A Brief History of Roe v. Wade
Last night, as I finished watching an episode of “The Dropout”, I received a text from a dear friend with whom I’m planning on spending the weekend. I thought it would be about what we plan on wearing to her friends’ wedding, or where we should meet once my plane lands. But instead it was this: “So excited to see you especially after this sh*t fu*king news.” My friend is an abortion advocate, and fierce defender of women’s reproductive rights — someone who plans marches, and creates flash mobs in Washington. I knew that if I looked at the news it wasn’t going to be good. And that it would have nothing to do with our trip, or the Met Gala — the other news item that had been grabbing headlines last night.
And there it was, splashed across the New York Times website: “Supreme Court has voted to overturn abortion rights, draft opinion shows.” My heart did double flips in my chest. I’m the founder of Not Safe For Mom Group — a community where moms can talk about all taboo topics without fear of judgment — as well as a co-founder of Chamber of Mothers — whose mission is to unite mothers as advocates to create a better America for future generations. I know how this news is going to hit our already exhausted communities. This news will have lasting implications on the women in our country, particularly Black women and women of color. Tens of millions of women could soon be stripped of the constitutional rights they’ve held true for half a century.
But before getting too in the weeds, or defeated to the point that we lose the stamina to fight the systems that seem hellbent on controlling women and their bodies, let’s take a beat. Exactly what does this mean, and how did we get here?
QUICK RECAP: WHAT IS Roe v. Wade?
On January 23rd, 1973, the Supreme Court ruled that under the 14th Amendment, a state law that banned abortions except to save the life of a mother, was unconstitutional. This also meant that individual state laws could no longer ban abortions.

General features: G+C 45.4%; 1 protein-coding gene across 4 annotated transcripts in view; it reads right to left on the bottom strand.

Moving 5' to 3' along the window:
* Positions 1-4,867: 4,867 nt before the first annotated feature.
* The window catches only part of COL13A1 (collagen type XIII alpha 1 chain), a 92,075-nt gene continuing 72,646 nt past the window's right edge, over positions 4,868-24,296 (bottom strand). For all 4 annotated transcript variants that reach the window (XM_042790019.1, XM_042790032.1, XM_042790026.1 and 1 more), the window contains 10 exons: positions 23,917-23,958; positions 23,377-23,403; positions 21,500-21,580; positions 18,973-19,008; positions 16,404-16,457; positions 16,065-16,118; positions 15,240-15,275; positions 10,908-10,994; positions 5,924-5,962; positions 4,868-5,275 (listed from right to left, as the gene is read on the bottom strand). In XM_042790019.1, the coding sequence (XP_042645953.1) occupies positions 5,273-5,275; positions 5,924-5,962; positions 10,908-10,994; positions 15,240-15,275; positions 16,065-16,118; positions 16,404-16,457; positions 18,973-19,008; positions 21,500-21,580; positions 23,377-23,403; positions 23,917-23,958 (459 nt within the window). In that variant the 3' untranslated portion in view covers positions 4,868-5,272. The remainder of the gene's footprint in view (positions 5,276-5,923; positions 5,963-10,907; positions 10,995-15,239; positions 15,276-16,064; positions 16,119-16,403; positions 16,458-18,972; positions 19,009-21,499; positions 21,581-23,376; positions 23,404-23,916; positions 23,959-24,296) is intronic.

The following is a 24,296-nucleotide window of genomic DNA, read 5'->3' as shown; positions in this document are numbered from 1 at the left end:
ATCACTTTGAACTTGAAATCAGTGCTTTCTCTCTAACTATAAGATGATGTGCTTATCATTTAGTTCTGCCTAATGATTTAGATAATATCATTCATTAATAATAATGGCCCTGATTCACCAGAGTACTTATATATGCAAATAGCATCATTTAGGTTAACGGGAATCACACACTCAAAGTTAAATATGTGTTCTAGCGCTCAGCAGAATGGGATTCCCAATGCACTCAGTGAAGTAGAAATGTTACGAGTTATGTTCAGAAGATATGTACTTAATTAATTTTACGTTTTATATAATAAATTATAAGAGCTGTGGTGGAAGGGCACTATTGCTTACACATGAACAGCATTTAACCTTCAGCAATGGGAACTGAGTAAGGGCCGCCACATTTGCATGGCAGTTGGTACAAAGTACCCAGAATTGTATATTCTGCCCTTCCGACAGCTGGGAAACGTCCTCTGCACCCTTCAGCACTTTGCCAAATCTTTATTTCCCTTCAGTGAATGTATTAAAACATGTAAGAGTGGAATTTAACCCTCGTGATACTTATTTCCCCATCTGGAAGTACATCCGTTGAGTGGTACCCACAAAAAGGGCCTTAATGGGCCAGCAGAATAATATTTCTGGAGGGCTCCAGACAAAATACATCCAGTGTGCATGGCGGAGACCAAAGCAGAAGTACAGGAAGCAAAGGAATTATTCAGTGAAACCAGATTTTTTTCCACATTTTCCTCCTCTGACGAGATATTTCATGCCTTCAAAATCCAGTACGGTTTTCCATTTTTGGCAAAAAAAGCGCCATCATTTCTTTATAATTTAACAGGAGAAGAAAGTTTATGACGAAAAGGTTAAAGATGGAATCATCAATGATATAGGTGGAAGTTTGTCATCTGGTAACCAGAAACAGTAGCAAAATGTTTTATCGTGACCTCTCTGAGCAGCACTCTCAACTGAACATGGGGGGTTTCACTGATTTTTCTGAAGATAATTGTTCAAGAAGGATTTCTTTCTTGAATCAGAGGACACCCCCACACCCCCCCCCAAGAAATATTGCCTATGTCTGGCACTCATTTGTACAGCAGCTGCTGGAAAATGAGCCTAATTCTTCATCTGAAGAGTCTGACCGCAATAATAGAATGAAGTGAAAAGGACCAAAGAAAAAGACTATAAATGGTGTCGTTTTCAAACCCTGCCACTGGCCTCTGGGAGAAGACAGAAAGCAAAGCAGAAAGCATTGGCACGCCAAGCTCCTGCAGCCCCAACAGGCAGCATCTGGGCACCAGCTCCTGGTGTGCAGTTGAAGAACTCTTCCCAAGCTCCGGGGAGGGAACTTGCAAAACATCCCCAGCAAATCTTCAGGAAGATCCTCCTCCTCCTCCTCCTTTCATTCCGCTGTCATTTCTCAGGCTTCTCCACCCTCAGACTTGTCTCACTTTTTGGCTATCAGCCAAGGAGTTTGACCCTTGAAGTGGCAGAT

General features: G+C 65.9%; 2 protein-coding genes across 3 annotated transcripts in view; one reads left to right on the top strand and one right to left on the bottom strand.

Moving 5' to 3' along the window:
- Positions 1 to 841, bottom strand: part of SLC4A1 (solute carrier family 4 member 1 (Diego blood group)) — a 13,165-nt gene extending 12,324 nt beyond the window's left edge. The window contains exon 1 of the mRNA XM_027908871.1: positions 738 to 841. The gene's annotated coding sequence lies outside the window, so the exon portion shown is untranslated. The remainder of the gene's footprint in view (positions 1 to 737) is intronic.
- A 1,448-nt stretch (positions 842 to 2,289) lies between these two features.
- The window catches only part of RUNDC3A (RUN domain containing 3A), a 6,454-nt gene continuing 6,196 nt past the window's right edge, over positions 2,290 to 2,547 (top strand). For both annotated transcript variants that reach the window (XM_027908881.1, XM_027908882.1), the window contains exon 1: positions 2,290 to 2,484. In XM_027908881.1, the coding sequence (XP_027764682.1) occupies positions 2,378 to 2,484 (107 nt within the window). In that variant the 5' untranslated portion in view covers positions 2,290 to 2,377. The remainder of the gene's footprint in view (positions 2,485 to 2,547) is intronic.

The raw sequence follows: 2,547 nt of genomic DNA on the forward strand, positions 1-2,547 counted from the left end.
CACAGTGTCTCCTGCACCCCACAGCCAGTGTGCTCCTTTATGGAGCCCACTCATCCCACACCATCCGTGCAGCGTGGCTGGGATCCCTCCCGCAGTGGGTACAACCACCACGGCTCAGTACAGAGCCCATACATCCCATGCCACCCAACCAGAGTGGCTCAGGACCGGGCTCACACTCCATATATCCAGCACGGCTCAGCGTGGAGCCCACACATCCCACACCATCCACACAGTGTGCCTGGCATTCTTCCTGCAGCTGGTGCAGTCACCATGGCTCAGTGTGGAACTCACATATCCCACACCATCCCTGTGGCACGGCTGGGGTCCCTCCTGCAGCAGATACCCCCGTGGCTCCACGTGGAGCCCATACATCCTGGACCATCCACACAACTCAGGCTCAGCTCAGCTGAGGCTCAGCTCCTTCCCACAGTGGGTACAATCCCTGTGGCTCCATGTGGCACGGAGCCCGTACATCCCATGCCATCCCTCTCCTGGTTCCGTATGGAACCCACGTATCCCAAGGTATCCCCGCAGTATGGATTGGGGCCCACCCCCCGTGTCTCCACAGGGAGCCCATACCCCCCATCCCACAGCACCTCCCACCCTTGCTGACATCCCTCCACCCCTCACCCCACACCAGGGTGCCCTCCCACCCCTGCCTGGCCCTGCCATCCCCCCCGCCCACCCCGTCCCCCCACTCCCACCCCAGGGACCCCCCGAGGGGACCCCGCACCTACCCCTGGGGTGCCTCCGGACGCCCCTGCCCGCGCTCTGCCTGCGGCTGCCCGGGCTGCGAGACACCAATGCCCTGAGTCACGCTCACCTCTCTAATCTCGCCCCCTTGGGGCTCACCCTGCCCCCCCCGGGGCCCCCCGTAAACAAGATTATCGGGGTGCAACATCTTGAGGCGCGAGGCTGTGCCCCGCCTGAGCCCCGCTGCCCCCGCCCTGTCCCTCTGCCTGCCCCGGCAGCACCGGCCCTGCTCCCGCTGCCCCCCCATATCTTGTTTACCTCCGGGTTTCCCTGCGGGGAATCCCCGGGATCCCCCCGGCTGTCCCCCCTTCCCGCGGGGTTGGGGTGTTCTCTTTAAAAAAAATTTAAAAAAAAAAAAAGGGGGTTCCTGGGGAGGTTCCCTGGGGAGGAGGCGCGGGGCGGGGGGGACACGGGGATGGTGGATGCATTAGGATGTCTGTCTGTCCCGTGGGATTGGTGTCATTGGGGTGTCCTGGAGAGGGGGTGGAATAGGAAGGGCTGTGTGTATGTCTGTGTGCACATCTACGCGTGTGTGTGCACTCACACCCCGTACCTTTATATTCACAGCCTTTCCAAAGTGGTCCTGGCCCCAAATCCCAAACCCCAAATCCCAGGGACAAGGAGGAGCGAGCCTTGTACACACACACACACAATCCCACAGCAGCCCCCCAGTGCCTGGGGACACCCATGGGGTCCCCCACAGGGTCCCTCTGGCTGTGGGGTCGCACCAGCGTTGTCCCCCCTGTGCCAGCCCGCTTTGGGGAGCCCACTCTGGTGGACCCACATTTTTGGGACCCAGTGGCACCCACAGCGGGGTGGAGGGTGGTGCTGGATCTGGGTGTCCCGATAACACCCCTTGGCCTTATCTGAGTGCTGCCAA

WHERE DID Roe v. Wade ORIGINATE FROM?
IN 1969, a woman named Norma L. McCorvey found out she was pregnant with her third child, and wanted to have an abortion. But at the time, the law in Texas only allowed abortions only in pregnancies that were a result of rape or incest, or if the abortion would save a mother’s life. McCorvey’s case did not fall under any of these provisions. She attempted to have an illegal abortion, but the recommended clinic had been shut down by the authorities.
A local attorney helped her begin the adoption process for her pregnancy, and put her in touch with two other lawyers. Those lawyers (Linda Coffee and Sarah Wedington) brought a lawsuit on behalf of McCorvey (under the name “Jane Roe”) against Henry Wade, who was the district attorney of Texas at the time. The lawsuit argued that the state’s law were a violation of Roe’s constitutional rights, alleging that the laws were constitutionally vague and truncated her right of personal privacy, drawing on the First, Fourth, Ninth, and Fourteenth Amendments. In 1970, a Texas district court ruled that the state’s abortion ban was illegal.
The case eventually was appealed in the Supreme Court. In 1973, the court issued a landmark 7-to-2 decision, effectively legalizing abortion nationwide. The court declared that a woman could decide to end a pregnancy within the first trimester, but in the second trimester the government could regulate abortion (although could not ban it) in order to protect the mother’s health. In the third trimester, the state could prohibit abortion to protect the fetus, except when a woman’s health was at risk.
WHAT HAPPENED AFTER Roe v. Wade?
The Roe v. Wade decision had remained one of the most contentious, polarizing decisions in our society.
In 1971, the year after abortion was decriminalized, the maternal mortality rate in New York State dropped 45 percent.